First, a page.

Cabins & Lodges Along Resurrection Bay
Mostly accessible only by boat unless you opt for a place in Lowell Point, Resurrection Bay offers several lodges and cabins, such as Kayaker’s Cove, the Fox Island Wilderness Lodge, Angel’s Rest on Resurrection Bay, and the Aialik Bay Cabin.
Campgrounds in & around Kenai Fjords National Park
While there is only one campground within the park aside from backcountry camping, there are several campgrounds near the park, both public and private.
Inside Kenai Fjords National Park itself, there is tent camping at Exit Glacier Campground with 12 sites. The Exit Glacier Campground is on a first come first serve basis.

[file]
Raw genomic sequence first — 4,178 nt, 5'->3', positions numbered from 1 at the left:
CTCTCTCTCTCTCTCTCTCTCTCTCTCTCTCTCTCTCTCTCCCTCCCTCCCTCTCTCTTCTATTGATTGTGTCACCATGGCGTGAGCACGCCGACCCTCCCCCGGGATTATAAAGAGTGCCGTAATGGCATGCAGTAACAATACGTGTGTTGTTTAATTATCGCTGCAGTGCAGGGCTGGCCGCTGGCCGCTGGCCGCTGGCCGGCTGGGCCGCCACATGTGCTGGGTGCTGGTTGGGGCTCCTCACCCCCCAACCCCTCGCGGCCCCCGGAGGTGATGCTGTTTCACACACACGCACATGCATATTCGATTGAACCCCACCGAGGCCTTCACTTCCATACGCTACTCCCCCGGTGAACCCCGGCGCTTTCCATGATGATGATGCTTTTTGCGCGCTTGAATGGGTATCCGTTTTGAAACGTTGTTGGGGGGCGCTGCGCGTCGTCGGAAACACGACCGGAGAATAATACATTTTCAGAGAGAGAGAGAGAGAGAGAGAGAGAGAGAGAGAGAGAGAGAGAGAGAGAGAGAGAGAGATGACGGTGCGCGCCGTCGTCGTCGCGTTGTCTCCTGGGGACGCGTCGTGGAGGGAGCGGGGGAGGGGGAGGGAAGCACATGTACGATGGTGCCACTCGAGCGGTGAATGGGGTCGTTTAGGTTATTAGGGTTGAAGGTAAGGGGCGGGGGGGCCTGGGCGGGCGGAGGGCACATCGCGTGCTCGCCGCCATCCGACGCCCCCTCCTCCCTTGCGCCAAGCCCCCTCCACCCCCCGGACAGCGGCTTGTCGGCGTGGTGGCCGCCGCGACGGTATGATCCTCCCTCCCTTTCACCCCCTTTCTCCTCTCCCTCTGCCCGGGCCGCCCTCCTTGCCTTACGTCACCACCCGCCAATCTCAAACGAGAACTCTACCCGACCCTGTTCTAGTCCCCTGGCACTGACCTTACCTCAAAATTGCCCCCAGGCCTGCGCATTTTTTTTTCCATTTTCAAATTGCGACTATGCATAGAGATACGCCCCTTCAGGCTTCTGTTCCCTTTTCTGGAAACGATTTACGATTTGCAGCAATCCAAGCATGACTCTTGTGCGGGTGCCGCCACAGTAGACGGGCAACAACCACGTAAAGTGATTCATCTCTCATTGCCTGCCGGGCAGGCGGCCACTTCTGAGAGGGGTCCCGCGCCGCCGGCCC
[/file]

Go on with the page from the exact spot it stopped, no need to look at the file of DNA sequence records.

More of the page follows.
In addition, there are several private and public campgrounds in Seward and scattered along the Seward Highway.
What to Pack for your Trip to Kenai Fjords National Park
What to take with you to visit the park will vary widely depending on what you plan to do in the park and what time of year you visit.
In general, layering clothing is going to be a lifesaver while exploring Kenai Fjords. Other must-pack items include a rain jacket, rainpants, hiking boots, a day pack, and rubber boots. Don’t forget your camera and binoculars to capture your trip and get closer views of wildlife.